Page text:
The Root Causes Strategy focuses on a coordinated, place-based approach to improve the underlying causes that push Central Americans, including many of Costa Rica’s neighbors, to migrate.  This strategy lays out a framework to use the policy, resources, and diplomacy of the United States and to leverage the expertise and resources of a broad group of public and private stakeholders to build hope for citizens in the region that the life they desire can be found at home.  The strategy is organized under five pillars:

  • Pillar I: Addressing economic insecurity and inequality;
  • Pillar II: Combating corruption, strengthening democratic governance, and advancing the rule of law;
  • Pillar III: Promoting respect for human rights, labor rights, and a free press;
  • Pillar IV: Countering and preventing violence, extortion, and other crimes perpetrated by criminal gangs, trafficking networks, and other organized criminal organizations; and
  • Pillar V: Combating sexual, gender-based, and domestic violence.

The Collaborative Migration Management Strategy (CMMS) works together with the Root Causes Strategy and is the first U.S. whole-of-government effort focused on reducing irregular migration to the U.S. border by promoting safe, orderly, and humane migration, improving access to protection for those fleeing persecution and torture, and strengthening migration cooperation and responsibility-sharing throughout North and Central America.  The CMMS aims to enhance international protection and in-country protection, promote temporary labor programs within the region, strengthen lawful pathways for those who choose to migrate or are forcibly displaced from their homes in North and Central America, foster humane border management practices, and reduce irregular migration.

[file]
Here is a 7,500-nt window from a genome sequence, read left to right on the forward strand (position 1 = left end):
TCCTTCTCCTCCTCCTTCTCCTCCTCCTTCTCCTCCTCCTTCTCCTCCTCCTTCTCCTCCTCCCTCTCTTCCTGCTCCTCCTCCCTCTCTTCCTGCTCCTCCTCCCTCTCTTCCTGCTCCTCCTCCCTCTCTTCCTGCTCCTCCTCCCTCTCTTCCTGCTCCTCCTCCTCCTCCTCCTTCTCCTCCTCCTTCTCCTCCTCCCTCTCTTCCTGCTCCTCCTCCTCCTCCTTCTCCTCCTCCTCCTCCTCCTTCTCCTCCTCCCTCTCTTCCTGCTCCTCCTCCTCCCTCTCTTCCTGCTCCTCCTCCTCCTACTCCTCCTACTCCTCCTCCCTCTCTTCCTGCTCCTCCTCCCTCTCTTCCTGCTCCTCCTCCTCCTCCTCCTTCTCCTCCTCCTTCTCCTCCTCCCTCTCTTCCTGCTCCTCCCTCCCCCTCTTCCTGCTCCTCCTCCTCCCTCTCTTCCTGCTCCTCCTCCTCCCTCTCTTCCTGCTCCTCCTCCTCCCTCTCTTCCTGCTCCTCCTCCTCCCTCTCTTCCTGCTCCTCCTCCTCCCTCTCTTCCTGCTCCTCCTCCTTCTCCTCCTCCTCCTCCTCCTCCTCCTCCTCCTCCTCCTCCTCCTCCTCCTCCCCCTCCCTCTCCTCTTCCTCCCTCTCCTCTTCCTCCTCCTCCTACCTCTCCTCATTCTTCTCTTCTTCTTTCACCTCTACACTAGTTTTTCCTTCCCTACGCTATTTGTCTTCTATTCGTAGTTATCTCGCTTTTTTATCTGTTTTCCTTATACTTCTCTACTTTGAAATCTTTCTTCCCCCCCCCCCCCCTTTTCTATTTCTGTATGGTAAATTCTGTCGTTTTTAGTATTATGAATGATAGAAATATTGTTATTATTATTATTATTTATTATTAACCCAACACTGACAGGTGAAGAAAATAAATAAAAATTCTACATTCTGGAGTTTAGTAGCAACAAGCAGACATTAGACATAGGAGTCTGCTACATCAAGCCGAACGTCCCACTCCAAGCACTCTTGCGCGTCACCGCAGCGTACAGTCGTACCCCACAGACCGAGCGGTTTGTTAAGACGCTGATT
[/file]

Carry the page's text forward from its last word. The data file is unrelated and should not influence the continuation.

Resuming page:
The CMMS includes eight distinct lines of action to strengthen collaborative migration management across North and Central America, including Costa Rica:

  1. Stabilize populations with acute needs;
  2. Expand access to international protection;
  3. Expand access to protection in countries of origin;
  4. Expand third-country labor migration programs with worker protections;
  5. Assist and reintegrate returned persons;
  6. Foster secure and humane management of borders;
  7. Strengthen regional public messaging on migration; and
  8. Expand access to lawful pathways for protection and opportunity in the United States.

The United States is working closely with the international community to assist countries, like Costa Rica, that are destination and transit countries for migrants. Since FY 2018, the U.S. State Department’s Bureau of Population, Refugees, and Migration has provided nearly $42 million in humanitarian assistance to organizations working on migration issues in Costa Rica.

U.S. Assistance to Costa Rica

Beyond migration, U.S. assistance to Costa Rica helps counter drug trafficking and transnational crime, supports economic development, improves governance, and contributes to security in Central America.  Since FY 2018, the United States has allocated over $281 million in bilateral, regional, and humanitarian assistance for Costa Rica.  A safe, prosperous Costa Rica contributes to regional stability and leads directly to a safer, prosperous United States.

The United States works hand-in-hand with a wide range of Costa Rican government agencies and non-governmental organizations to help secure Costa Rica’s borders, professionalize its police, strengthen its judicial sector, improve its corrections system, and empower at-risk youth and other vulnerable populations.

U.S. embassy programs promote entrepreneurship, economic inclusion, women’s empowerment, renewable energy, and energy efficiency.